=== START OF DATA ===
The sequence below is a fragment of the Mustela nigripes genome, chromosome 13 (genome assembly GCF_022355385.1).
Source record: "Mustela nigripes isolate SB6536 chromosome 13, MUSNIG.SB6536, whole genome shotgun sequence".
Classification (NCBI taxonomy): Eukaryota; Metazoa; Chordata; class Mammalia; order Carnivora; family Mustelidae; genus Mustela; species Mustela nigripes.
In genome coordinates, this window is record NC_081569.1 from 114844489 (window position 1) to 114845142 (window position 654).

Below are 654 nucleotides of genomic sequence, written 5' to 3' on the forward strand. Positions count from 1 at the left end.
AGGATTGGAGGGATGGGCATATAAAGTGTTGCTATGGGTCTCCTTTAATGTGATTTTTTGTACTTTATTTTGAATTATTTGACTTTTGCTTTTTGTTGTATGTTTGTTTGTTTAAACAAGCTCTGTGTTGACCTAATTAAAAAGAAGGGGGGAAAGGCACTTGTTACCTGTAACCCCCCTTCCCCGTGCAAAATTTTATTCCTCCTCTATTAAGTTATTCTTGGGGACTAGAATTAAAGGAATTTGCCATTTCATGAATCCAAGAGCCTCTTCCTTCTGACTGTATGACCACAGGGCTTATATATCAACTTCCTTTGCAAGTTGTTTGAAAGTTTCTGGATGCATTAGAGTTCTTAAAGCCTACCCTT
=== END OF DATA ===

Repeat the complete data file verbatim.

The sequence below is a fragment of the Mustela nigripes genome, chromosome 13 (genome assembly GCF_022355385.1).
Source record: "Mustela nigripes isolate SB6536 chromosome 13, MUSNIG.SB6536, whole genome shotgun sequence".
Classification (NCBI taxonomy): Eukaryota; Metazoa; Chordata; class Mammalia; order Carnivora; family Mustelidae; genus Mustela; species Mustela nigripes.
In genome coordinates, this window is record NC_081569.1 from 114844489 (window position 1) to 114845142 (window position 654).

Below are 654 nucleotides of genomic sequence, written 5' to 3' on the forward strand. Positions count from 1 at the left end.
AGGATTGGAGGGATGGGCATATAAAGTGTTGCTATGGGTCTCCTTTAATGTGATTTTTTGTACTTTATTTTGAATTATTTGACTTTTGCTTTTTGTTGTATGTTTGTTTGTTTAAACAAGCTCTGTGTTGACCTAATTAAAAAGAAGGGGGGAAAGGCACTTGTTACCTGTAACCCCCCTTCCCCGTGCAAAATTTTATTCCTCCTCTATTAAGTTATTCTTGGGGACTAGAATTAAAGGAATTTGCCATTTCATGAATCCAAGAGCCTCTTCCTTCTGACTGTATGACCACAGGGCTTATATATCAACTTCCTTTGCAAGTTGTTTGAAAGTTTCTGGATGCATTAGAGTTCTTAAAGCCTACCCTT